The Duke Spirit's lead singer, Liela Moss, is an audacious howler and an alluring presence on the microphone. She deserves a place in the femme-vocal pantheon next to Patti Smith, PJ Harvey, Mazzy Star's Hope Sandoval, and Sonic Youth's Kim Gordon, all of whom have proved that women don't have to be objectified bombshells as long as they have the range (or, lacking that, the sheer nerve) to open up their throats and take a song where it needs to go. Moss handles this task with ease on the recently released Cuts Across the Land.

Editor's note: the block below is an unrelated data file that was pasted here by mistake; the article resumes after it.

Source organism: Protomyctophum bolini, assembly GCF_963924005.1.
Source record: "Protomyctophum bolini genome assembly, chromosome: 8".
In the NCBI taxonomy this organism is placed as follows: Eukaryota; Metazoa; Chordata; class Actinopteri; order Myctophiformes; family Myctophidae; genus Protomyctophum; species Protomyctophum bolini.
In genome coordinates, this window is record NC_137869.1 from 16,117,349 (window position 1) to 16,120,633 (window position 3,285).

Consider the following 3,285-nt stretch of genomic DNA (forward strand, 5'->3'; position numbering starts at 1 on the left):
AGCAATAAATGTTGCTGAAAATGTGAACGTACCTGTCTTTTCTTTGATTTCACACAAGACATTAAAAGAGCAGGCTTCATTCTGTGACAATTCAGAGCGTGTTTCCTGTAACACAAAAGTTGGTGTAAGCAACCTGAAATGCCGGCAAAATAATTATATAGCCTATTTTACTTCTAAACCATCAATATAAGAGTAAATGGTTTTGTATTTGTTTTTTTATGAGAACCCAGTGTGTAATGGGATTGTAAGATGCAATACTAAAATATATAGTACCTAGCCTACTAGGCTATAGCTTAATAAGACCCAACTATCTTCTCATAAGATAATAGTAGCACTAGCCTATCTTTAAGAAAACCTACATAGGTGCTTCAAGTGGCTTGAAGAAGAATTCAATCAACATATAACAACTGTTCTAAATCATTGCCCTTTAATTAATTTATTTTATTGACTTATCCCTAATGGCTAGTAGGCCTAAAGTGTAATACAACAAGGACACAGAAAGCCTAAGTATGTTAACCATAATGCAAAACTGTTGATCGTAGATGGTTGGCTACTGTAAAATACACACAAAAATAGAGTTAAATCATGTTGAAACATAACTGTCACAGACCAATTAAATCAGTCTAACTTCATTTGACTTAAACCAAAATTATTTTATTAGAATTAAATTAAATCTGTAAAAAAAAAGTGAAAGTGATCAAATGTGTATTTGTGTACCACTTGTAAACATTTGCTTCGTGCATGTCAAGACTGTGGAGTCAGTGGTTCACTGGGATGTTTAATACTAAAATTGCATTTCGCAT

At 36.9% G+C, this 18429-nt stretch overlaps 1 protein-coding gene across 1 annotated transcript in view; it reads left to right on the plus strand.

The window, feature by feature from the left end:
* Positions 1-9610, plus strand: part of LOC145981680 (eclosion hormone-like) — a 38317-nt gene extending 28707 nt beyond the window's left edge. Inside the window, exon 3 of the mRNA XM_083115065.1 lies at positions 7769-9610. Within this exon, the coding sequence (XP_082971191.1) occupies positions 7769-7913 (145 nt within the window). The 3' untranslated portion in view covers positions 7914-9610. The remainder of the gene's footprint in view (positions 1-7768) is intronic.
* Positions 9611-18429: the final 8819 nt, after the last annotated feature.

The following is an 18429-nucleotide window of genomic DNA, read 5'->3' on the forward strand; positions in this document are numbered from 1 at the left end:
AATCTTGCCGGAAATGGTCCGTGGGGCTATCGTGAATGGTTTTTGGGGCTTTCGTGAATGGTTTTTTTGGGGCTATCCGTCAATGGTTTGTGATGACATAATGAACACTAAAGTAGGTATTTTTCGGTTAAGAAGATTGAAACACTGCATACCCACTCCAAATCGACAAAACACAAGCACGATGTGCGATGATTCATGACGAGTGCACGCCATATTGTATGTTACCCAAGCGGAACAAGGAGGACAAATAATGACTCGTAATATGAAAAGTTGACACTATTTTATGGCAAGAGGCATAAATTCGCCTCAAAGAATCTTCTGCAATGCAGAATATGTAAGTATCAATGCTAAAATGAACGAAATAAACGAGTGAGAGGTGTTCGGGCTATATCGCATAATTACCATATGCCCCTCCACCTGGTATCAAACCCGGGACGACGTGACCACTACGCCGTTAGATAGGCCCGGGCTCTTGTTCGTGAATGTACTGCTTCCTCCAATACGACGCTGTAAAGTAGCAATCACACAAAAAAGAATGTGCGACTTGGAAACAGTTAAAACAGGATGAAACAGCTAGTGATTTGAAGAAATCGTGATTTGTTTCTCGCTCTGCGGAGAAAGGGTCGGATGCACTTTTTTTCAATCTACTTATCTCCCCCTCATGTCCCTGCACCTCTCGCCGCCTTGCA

Musically speaking, the London-based quintet, filled out by guitarists Luke Ford and Dan Higgins, bassist Toby Butler and drummer Olly Betts, is one of the few bands nowadays that can wear its influences proudly on its sleeve, yet never compromise its own style. Yes, you'll think you're listening to My Bloody Valentine ("So Good to Hear"), Mazzy Star ("Hello to the Floor"), Evol-era Sonic Youth ("You Were Born Inside My Heart") or the Yeah Yeah Yeahs ("Win Your Love"), but the quintet has a bold, inventive signature that envelopes a pacifying calmness with clamoring guitars and sneering choruses. After four years of praise in its native England, this band is well on its way to becoming huge in the States. Thank God. I'm tired of hearing whiny dudes all the time.